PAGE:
I checked the six additional Ebola sources decided upon by my group on Friday afternoon. The list includes two Twitter feeds, one Reddit subreddit, one Wikipedia page, one Nigerian website devoted mostly to broadcast news and one “major” news source — BBC News. It’s a more eclectic list than the one with which I worked last week, especially considering the presence of news sources from Nigeria, whose backyard is the one being impacted by the Ebola outbreak. Last week, I was missing that regional flavor.
The two Twitter feeds belonged to Matt Dennebaum, a news curator, and Dan Nwomeh, special assistant on media and communication for the Minister of Health in Nigeria. Dennebaum’s feed is updated fairly frequently with news stories and photos from other sources (although he does take the occasional hiatus, as he did from Sept. 6 to Sept. 12). That’s the drawback of being a one-man or one-woman show — long stretches during which no new content is being published or shared. Nwomeh tweets a lot, presumably as part of his job. He occasionally shares or retweets content from other publications, but unlike Dennebaum, most of Nwomeh’s tweeting is original updates on the outbreak. That’s probably because Nwomeh is a government employee, and sharing a news item essentially means endorsing the publication that generated the item.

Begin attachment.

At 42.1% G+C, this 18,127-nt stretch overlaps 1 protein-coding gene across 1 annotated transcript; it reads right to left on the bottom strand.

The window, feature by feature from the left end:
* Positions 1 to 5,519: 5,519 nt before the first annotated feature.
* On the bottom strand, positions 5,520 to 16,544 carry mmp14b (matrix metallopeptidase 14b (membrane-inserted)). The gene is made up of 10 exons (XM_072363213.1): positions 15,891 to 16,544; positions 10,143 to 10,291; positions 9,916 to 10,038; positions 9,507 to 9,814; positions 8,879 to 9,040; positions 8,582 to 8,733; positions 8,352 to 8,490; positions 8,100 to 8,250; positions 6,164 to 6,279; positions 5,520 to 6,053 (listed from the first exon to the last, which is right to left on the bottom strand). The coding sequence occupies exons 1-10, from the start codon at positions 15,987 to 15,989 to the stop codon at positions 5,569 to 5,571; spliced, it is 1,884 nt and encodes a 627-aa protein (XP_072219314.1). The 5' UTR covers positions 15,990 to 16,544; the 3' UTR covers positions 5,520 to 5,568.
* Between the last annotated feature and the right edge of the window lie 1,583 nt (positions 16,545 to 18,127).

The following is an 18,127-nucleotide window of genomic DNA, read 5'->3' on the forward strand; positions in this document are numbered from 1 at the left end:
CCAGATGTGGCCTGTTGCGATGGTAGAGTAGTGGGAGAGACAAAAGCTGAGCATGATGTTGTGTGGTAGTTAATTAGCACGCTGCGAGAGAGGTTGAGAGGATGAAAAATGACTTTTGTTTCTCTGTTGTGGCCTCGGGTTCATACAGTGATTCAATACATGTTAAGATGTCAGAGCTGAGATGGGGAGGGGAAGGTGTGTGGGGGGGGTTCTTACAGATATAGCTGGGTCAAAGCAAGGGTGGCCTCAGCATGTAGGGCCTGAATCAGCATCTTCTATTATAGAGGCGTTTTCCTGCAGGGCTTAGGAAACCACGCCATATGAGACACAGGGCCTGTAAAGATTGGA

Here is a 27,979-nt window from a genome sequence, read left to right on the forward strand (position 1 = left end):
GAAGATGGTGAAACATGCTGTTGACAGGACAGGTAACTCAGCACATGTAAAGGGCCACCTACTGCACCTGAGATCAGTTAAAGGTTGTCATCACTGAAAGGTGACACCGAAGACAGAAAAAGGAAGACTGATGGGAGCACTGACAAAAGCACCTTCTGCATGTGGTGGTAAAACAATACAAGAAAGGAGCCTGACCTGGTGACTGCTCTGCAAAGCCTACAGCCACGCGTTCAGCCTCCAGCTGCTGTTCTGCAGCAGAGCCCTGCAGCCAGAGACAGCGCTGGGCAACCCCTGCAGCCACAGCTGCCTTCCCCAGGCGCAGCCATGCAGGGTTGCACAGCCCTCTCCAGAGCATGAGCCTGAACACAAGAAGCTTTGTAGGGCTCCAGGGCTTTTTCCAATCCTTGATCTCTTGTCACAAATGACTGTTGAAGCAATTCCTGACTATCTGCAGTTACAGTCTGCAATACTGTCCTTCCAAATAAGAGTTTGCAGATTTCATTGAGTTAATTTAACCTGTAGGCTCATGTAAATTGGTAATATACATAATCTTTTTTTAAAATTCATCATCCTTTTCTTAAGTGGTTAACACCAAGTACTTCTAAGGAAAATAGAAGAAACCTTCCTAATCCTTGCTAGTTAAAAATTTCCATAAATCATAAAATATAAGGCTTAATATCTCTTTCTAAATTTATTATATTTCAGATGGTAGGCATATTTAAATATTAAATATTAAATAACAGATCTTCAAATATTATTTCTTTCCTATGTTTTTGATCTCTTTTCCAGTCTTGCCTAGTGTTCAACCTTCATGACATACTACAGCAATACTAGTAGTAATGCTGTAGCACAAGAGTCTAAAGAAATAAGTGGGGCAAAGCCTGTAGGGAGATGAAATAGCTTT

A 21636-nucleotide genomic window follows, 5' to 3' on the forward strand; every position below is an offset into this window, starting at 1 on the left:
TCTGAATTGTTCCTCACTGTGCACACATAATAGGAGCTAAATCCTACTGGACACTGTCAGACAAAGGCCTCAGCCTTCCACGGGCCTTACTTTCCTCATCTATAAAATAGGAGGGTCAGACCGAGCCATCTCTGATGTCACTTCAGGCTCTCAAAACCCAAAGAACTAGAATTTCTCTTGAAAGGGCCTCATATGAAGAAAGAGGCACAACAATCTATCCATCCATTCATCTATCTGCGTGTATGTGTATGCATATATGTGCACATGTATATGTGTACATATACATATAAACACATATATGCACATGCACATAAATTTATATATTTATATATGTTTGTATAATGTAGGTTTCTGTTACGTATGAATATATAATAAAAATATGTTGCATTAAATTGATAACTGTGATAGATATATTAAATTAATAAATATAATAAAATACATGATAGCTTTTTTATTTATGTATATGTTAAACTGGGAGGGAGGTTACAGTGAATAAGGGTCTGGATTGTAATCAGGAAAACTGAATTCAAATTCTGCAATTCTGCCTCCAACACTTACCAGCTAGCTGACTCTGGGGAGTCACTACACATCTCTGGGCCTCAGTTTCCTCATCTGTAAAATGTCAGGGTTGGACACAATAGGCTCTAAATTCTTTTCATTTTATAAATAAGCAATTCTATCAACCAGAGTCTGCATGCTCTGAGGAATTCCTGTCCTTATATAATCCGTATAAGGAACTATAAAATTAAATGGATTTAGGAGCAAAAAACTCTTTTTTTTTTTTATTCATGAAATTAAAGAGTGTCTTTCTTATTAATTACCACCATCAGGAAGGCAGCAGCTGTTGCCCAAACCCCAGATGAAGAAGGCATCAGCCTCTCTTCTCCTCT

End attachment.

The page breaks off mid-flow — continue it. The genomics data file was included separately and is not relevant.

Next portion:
The Ebola subreddit on Reddit is updated every few hours, generally, depending on whether Reddit users are posting content. The top item on Friday was an article from The Hill that discussed how the Center for Disease Control and Prevention is projecting the Ebola outbreak to trend through the rest of 2014. The Ebola outbreak’s Wikipedia page is, in my view, surprisingly profuse. It explains in detail the spread of the virus, its effects and the responses from various nations. Interestingly, the page was last updated on Sept. 20; I write this on Sept. 19 (I take it the page was revised from a location in the Far East, at the very least Europe). The Nigerian website, channelstv.com, was discussing on its live news stream the decision to reopen schools in the midst of the Ebola outbreak. The site also has a homepage with print articles; the lead story was on a hospital in the country that recently reopened. Meanwhile, BBC News had resigned Ebola — a piece on the lockdown in Sierra Leone — to near the bottom of its website.